SAE International must do some deep soul searching to determine whether the world still needs its annual trade show in Detroit.
The organization deserves credit for improving the format of the exhibition that was part of its world congress this month in Detroit. The changes followed years of declining attendance, and declining attendance diminished participation by upper-tier suppliers. Attendance increased about 4 percent this year, reversing the declines of 10 percent or more that the annual gathering of engineers and executives had sustained the past two years.
But one primary component still was missing this year: the Tier 1 suppliers whose exodus in 2000 and 2001 altered the nature of the event. That raises a more fundamental question: In a cutthroat, competitive environment, does the industry need a serious trade show where suppliers show off their technology?
The answer is maybe not.
Some Tier 1 suppliers say they want to come back to the SAE show. But they can't spend more than $1 million on a display booth, nor do they want to be crowded in with development agencies and sellers of parts cleaners and testing equipment.
So if the trade show format is to survive and become relevant again, SAE must make significant changes.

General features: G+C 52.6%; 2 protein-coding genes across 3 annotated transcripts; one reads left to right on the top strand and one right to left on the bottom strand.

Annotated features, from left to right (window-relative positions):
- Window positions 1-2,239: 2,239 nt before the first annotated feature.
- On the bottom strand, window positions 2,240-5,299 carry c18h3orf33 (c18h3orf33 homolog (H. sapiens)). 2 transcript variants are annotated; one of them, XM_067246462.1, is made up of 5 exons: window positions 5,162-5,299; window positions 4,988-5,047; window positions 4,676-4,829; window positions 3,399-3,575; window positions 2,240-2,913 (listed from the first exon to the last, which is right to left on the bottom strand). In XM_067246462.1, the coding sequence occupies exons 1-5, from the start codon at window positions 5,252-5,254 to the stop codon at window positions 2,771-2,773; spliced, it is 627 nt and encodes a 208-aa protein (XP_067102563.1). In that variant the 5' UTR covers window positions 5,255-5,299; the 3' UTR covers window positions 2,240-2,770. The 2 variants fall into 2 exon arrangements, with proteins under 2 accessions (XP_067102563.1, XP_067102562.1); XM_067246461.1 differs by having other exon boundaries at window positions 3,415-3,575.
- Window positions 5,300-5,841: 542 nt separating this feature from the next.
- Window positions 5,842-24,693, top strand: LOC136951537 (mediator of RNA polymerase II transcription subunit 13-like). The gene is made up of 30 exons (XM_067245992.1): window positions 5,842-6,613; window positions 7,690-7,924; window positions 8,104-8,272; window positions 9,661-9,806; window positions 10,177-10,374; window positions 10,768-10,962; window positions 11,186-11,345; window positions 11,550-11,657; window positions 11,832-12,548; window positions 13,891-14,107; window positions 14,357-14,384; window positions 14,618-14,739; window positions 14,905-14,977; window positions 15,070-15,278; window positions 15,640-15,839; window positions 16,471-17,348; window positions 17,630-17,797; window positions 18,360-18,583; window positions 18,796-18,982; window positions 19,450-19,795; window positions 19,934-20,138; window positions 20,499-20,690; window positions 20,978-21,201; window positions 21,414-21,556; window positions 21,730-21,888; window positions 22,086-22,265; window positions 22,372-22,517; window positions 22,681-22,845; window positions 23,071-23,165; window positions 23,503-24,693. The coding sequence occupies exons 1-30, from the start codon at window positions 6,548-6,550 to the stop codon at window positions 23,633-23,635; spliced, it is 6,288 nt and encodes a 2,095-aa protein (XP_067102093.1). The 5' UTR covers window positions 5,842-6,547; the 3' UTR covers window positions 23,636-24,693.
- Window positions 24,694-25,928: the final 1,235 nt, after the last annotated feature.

Suppliers crave a venue where they can show off current technology in a public setting combined with some private space to display future technology to selected customers.
The biggest suppliers already rely on presentations at automakers' offices to tout their latest developments. But the automakers' time is precious, and a supplier might get in the door only once every two or three years.
Suppliers and automakers like the biennial trade show that accompanies the Frankfurt motor show. It provides the right mix of technology exposure to OEM execs and customers while providing privacy from competitors.
If SAE wants to be a relevant trade show, it ought to consider providing a Frankfurt-like environment. Since the Frankfurt show is held in September in odd-numbered years, SAE could hold a biennial supplier trade show in the fall in even-numbered years. Detroit would be the perfect location.
The intellectual forum that is part of the current congress - the presentation of technical papers and panel discussions - is too important to lose. But it doesn't have to be coupled to a trade show.
Times have changed, and it's not SAE's fault. But the leaders of the group must reassess its purpose.